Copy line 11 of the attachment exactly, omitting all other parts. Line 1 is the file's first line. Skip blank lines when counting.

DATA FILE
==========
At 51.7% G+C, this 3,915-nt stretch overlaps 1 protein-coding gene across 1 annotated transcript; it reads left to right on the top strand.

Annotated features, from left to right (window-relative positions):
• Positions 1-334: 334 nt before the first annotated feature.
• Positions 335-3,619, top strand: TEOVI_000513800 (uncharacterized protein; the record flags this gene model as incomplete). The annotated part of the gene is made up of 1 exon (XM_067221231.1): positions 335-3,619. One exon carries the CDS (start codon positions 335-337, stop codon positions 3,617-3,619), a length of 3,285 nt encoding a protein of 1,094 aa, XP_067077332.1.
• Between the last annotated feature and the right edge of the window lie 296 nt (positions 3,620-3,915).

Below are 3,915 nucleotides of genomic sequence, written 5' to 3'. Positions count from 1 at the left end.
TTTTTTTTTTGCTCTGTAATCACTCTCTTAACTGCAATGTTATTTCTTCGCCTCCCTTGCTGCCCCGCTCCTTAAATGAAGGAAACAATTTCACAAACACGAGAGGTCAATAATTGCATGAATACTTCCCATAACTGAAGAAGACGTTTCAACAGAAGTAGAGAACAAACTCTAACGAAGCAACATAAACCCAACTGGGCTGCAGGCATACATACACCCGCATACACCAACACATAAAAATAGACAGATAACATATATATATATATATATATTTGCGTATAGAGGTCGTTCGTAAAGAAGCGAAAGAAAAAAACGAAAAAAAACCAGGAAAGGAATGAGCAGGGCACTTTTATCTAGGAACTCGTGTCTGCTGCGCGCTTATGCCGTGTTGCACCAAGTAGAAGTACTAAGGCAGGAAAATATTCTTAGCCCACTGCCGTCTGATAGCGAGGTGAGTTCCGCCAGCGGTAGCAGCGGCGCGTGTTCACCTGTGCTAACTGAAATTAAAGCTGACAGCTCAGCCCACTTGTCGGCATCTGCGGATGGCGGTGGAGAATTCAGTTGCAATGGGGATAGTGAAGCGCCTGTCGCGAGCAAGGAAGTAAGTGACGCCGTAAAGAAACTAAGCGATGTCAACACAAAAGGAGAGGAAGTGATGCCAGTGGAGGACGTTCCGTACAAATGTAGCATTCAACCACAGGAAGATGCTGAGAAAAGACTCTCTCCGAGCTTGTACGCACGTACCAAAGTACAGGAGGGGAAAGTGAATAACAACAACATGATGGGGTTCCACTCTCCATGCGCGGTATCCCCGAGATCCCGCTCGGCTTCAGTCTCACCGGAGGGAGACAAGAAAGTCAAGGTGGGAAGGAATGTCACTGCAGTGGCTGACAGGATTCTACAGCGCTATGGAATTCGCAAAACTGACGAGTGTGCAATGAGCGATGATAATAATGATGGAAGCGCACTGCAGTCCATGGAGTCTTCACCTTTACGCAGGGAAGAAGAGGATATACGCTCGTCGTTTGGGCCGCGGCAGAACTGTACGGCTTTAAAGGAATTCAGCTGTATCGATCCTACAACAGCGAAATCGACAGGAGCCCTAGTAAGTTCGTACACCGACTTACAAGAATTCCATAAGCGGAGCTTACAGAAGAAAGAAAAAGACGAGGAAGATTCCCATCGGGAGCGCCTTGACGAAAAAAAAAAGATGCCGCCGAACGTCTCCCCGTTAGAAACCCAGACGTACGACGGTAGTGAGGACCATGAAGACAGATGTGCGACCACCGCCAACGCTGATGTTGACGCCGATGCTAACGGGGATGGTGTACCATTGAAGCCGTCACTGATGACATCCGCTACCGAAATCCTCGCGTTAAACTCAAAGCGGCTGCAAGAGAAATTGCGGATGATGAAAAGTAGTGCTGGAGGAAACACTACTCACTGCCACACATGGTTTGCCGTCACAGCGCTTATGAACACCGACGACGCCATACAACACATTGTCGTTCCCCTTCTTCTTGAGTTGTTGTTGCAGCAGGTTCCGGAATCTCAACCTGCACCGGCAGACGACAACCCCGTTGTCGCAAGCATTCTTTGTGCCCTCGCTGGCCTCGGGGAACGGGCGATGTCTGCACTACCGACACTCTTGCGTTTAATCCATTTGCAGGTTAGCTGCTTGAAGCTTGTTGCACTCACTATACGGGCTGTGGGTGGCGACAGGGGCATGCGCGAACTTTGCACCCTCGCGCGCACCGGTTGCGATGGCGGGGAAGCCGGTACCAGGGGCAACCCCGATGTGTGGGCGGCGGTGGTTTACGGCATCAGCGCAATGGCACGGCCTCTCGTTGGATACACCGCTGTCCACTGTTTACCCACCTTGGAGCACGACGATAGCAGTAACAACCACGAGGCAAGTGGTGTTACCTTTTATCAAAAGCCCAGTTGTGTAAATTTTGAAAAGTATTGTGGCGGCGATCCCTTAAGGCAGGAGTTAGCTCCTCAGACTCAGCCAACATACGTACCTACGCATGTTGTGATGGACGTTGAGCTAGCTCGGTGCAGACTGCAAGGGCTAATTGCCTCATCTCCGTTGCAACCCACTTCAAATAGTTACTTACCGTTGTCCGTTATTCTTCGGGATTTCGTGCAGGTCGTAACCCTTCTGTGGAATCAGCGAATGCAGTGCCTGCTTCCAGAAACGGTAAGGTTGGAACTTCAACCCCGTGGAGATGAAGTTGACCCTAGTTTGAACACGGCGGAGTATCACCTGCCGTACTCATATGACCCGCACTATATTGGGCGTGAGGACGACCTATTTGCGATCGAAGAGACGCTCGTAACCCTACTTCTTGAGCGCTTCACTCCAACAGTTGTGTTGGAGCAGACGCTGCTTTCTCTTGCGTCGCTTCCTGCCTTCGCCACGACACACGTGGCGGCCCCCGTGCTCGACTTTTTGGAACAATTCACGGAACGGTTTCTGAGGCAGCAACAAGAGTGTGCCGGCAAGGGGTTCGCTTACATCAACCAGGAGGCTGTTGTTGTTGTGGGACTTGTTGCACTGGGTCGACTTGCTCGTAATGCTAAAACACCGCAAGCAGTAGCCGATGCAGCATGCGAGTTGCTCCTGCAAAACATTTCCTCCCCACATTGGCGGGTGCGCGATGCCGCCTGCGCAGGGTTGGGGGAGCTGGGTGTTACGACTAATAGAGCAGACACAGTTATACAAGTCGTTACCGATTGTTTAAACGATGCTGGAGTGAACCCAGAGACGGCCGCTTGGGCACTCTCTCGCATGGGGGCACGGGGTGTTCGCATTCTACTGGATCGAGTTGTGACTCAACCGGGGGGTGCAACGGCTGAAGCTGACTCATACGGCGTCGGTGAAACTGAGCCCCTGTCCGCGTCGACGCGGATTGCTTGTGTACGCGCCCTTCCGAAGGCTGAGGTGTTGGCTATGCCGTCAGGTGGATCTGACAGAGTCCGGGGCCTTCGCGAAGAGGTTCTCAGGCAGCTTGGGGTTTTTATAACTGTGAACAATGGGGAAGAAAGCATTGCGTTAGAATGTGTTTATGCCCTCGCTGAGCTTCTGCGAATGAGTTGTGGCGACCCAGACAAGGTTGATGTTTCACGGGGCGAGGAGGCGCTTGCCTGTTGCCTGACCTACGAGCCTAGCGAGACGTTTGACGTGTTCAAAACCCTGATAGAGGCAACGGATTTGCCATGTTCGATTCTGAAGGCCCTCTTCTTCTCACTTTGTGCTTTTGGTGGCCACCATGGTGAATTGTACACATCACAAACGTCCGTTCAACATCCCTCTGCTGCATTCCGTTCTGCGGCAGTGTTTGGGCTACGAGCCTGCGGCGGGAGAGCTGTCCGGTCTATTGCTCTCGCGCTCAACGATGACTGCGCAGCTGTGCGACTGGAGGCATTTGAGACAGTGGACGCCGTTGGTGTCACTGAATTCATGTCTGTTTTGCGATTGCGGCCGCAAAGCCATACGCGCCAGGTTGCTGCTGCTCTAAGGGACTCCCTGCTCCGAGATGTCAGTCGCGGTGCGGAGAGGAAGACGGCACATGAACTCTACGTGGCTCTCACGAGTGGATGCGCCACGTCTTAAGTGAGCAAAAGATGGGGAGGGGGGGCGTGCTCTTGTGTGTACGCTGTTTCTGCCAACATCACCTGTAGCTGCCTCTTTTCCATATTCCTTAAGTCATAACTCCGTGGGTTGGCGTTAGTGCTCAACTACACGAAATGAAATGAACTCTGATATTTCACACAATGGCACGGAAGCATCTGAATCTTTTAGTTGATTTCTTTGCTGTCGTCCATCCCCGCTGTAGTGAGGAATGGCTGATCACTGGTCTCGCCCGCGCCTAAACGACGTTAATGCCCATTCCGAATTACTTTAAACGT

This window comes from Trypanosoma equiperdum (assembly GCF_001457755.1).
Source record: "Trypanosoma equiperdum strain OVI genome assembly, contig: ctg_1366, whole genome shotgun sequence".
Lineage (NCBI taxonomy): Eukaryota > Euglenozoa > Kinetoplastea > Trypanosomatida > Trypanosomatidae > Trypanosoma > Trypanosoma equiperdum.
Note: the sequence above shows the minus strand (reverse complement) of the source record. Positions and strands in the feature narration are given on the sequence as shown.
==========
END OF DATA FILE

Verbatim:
Note: the sequence above shows the minus strand (reverse complement) of the source record. Positions and strands in the feature narration are given on the sequence as shown.